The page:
Apple’s new iPod Shuffle

2009-03-13

in Geek stuff, Music, Rants

While I approved of the first major remake of Apple iPod Shuffle – replacing the white stick with a clip-on aluminum square – the latest update seems like a big step backwards. The new unit is a featureless piece of aluminum with no controls. Those are provided on the proprietary headphones. That means it cannot be used with conventional headphones, which is lamentable, since Apple’s are of such poor quality. It also means the new players cannot be plugged into a stereo using a miniplug cable: a feature that Emily and I found quite valuable over the summer.

It seems that minimalism and a tendency towards proprietary engineering can both be taken too far.

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{ 12 comments… read them below or add one }

Tristan March 14, 2009 at 9:03 am

Apple has failed to make ground in design in many of their new products since 2001, but this is the largest step backwards.

BuddyRich March 14, 2009 at 10:43 am

What they should have done is a small patch cable with the controls that terminated in a regular RCA jack to accept regular headphones.

Same idea as this (though this gives the play control and mic for an iphone, it too suffered from a proprietary headphone/mic combo):

http://www.monstercable.com/productdisplay.asp?pin=4571

Give it time. 3rd parties will come to the rescue, though Apple already received flack about similar issues with the iPhone, they should have know better.

Milan March 14, 2009 at 1:25 pm

Apple is releasing an add-on dongle that lets you plug in stereos and third party headphones. Even so, this system strikes me as profoundly inelegant.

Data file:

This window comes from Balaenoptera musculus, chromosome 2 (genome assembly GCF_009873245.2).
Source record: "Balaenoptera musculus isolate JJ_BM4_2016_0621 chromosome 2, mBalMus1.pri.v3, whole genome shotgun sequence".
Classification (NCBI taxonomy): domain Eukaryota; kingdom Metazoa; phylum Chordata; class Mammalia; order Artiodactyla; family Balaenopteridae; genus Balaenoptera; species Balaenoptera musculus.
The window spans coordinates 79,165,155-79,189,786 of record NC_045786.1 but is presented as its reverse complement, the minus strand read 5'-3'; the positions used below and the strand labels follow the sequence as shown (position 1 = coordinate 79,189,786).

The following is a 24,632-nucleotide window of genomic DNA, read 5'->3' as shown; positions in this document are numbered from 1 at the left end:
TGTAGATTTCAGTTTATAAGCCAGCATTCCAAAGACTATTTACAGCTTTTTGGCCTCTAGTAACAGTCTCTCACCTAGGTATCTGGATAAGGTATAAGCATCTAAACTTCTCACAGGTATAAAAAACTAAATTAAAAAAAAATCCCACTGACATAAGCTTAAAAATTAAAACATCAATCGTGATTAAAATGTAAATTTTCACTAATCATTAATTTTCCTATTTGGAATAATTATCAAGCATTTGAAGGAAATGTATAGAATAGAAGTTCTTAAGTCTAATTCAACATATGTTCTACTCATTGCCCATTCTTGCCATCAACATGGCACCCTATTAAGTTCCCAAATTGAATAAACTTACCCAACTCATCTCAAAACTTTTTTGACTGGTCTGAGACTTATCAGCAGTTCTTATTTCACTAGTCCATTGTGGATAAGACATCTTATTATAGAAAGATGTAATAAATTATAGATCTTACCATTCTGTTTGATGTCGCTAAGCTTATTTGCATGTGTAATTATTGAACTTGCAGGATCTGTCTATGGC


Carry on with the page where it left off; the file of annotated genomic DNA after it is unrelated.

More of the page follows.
I am considering buying one of the 2nd generation, square-clip Shuffles, while they are still in stores.

. March 14, 2009 at 1:34 pm

iPod Shuffle Finds Its Voice

Reader Mike points out some disturbing news that the new Shuffle contains DRM which, according to a review at iLounge, prevents it from fully working with any headphones that don’t have an Apple “authentication chip.”

Milan March 14, 2009 at 1:55 pm

The proprietary headphone chip is unnerving. They may be testing it out here, for possible introduction across the whole iPod line.

That seems reason enough to hope the new Shuffle is unpopular.

Matt March 14, 2009 at 3:40 pm

I also wonder what’s happened to the battery life, as the battery isn’t a component that you can easily miniaturize, and the power to drive the headphones remains the same.

I don’t see how having two small components, the dongle and the player is better than having one larger player.

. March 15, 2009 at 12:53 am

Semi-related:

This demo — from Pattie Maes’ lab at MIT, spearheaded by Pranav Mistry — was the buzz of TED. It’s a wearable device with a projector that paves the way for profound interaction with our environment. Imagine “Minority Report” and then some.

. March 15, 2009 at 12:58 am
Milan March 15, 2009 at 4:50 pm

DRM-type restrictions are the ugliest thing Apple does – especially when they change things without warning.

I hate how Apple’s DVD player won’t let you skip ads on DVDs you own. As a result, I choose to use the superior VLC media player instead.

. March 16, 2009 at 11:08 pm

iPod headphones aren´t DRMed, just controlled by a proprietary chip that you have to license

Remember the story about the new iPods having DRM on the headphone interface, which would make it impossible to plug in third-party headphones unless they took a DRM license from Apple? Well, I was wrong.

No, the new iPods have a proprietary chip on the headphone interface that makes it illegal to manufacture third-party headphones unless you have a trademark license from Apple in order to claim “Made for iPod Certification”. However, you can make your own iPod cans, provided you don’t list them as “Made for iPod.”

Mike Kushnir May 7, 2009 at 8:09 pm

This topic is being discussed immediately to my left in Seattle. Let me say that these two gentlemen are much more vicious in their language about the new iPod.

Milan May 7, 2009 at 8:17 pm

I decided the first version is actually the best. It plugs into a USB port, so you can charge it anywhere – even in a random library or internet cafe.

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